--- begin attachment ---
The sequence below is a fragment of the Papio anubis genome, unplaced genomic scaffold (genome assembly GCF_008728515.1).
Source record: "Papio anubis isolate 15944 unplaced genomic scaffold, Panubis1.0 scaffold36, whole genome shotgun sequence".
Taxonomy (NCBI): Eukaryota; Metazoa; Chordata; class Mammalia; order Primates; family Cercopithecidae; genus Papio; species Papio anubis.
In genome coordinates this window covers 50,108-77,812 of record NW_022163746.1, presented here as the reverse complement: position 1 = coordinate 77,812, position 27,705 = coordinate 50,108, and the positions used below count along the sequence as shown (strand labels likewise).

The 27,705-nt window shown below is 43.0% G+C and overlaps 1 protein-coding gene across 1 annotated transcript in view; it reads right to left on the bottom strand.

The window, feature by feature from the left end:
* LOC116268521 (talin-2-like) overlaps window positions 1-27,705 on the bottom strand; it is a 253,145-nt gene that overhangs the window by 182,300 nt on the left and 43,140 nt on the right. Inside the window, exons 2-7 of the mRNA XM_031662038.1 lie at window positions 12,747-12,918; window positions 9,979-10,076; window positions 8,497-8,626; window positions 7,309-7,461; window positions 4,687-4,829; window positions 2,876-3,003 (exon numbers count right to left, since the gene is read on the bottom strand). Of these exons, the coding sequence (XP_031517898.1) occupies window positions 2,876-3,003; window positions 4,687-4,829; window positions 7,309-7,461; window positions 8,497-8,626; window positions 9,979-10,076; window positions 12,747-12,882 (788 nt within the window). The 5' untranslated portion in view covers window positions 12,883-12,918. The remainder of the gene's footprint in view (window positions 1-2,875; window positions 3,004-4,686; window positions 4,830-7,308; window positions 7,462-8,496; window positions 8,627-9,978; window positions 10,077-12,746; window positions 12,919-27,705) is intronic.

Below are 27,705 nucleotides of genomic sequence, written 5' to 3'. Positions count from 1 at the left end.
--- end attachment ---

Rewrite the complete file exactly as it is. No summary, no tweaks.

The sequence below is a fragment of the Papio anubis genome, unplaced genomic scaffold (genome assembly GCF_008728515.1).
Source record: "Papio anubis isolate 15944 unplaced genomic scaffold, Panubis1.0 scaffold36, whole genome shotgun sequence".
Taxonomy (NCBI): Eukaryota; Metazoa; Chordata; class Mammalia; order Primates; family Cercopithecidae; genus Papio; species Papio anubis.
In genome coordinates this window covers 50,108-77,812 of record NW_022163746.1, presented here as the reverse complement: position 1 = coordinate 77,812, position 27,705 = coordinate 50,108, and the positions used below count along the sequence as shown (strand labels likewise).

The 27,705-nt window shown below is 43.0% G+C and overlaps 1 protein-coding gene across 1 annotated transcript in view; it reads right to left on the bottom strand.

The window, feature by feature from the left end:
* LOC116268521 (talin-2-like) overlaps window positions 1-27,705 on the bottom strand; it is a 253,145-nt gene that overhangs the window by 182,300 nt on the left and 43,140 nt on the right. Inside the window, exons 2-7 of the mRNA XM_031662038.1 lie at window positions 12,747-12,918; window positions 9,979-10,076; window positions 8,497-8,626; window positions 7,309-7,461; window positions 4,687-4,829; window positions 2,876-3,003 (exon numbers count right to left, since the gene is read on the bottom strand). Of these exons, the coding sequence (XP_031517898.1) occupies window positions 2,876-3,003; window positions 4,687-4,829; window positions 7,309-7,461; window positions 8,497-8,626; window positions 9,979-10,076; window positions 12,747-12,882 (788 nt within the window). The 5' untranslated portion in view covers window positions 12,883-12,918. The remainder of the gene's footprint in view (window positions 1-2,875; window positions 3,004-4,686; window positions 4,830-7,308; window positions 7,462-8,496; window positions 8,627-9,978; window positions 10,077-12,746; window positions 12,919-27,705) is intronic.

Below are 27,705 nucleotides of genomic sequence, written 5' to 3'. Positions count from 1 at the left end.